PHILADELPHIA – Jonathan Jacobs had almost no savings, a modest income and a credit report marred by a disputed cellphone bill. But he easily bought a newly renovated row house in Point Breeze, a South Philadelphia neighborhood that’s historically African American.
“It took about 15 minutes” to fill out the paperwork, the career counselor said. “Now I pay less to own a house than I did to rent an apartment. That’s the American dream.”
Jacobs, who is white, got a special home loan from New Jersey-based TD Bank that is designed to help low-income people and blighted neighborhoods, where banks are required to lend under the landmark Community Reinvestment Act of 1977. The law was designed to correct the damage of redlining, a now-illegal practice in which the government warned banks away from neighborhoods with high concentrations of immigrants and African Americans.
But the law didn’t anticipate a day when historically black neighborhoods would be sought out by young white homebuyers. So instead of lending to longtime black residents of Point Breeze, most of the loans there are going to white newcomers such as Jacobs.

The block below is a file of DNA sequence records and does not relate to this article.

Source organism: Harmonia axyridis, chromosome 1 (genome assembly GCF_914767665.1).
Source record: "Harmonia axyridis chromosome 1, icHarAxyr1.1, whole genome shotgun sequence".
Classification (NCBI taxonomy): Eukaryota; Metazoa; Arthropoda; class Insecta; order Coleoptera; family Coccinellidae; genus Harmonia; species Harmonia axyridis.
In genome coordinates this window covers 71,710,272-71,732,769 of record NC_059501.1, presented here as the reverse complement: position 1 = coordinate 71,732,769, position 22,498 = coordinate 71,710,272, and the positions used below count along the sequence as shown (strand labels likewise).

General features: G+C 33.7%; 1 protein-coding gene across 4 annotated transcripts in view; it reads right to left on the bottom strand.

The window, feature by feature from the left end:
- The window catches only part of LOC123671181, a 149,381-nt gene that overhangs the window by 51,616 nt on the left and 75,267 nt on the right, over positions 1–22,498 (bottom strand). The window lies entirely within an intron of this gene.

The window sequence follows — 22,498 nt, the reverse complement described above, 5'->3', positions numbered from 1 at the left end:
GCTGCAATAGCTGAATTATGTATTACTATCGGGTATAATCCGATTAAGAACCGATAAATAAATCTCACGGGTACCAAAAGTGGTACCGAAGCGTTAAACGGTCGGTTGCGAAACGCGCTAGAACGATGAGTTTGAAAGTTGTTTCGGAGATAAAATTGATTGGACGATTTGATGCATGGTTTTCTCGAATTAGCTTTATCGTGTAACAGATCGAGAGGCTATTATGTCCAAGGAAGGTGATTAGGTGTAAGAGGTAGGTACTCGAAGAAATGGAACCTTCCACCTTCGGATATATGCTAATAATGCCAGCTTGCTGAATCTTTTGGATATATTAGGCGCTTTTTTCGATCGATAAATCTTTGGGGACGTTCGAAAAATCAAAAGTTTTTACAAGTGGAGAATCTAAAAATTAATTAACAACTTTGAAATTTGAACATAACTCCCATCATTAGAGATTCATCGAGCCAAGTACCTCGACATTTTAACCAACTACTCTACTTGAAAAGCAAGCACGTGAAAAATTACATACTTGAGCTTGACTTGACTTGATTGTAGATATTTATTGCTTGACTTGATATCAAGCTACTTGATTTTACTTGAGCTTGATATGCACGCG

The Community Reinvestment Act “is based on geography, so it’s perfectly possible to comply with CRA and have that pattern,” said Patricia McCoy, a law professor at Boston College who oversaw mortgage policy initiatives for the Consumer Financial Protection Bureau under President Barack Obama. “That’s not the idea, of course, but the law allows it.”
The result is nearly all financial institutions nationwide have passed their Community Reinvestment Act inspections since 2009, even though racial disparities in lending remain as pronounced as ever.
Reveal from The Center for Investigative Reporting analyzed 31 million mortgage records made available under the Home Mortgage Disclosure Act and found 61 metro areas across America where people of color – African Americans, Latinos, Asians and Native Americans – were denied conventional home purchase loans at significantly higher rates than whites. That was true even after controlling for nine economic and social factors, including applicants’ income, the size of the loan they sought and the neighborhood where they wanted to buy.
African Americans or Latinos were more likely to be turned away in major metropolitan areas such as Philadelphia, Detroit, Atlanta and Washington and smaller cities such as Iowa City, Iowa; Sumter, South Carolina; Tacoma, Washington; Vallejo, California; and Little Rock, Arkansas.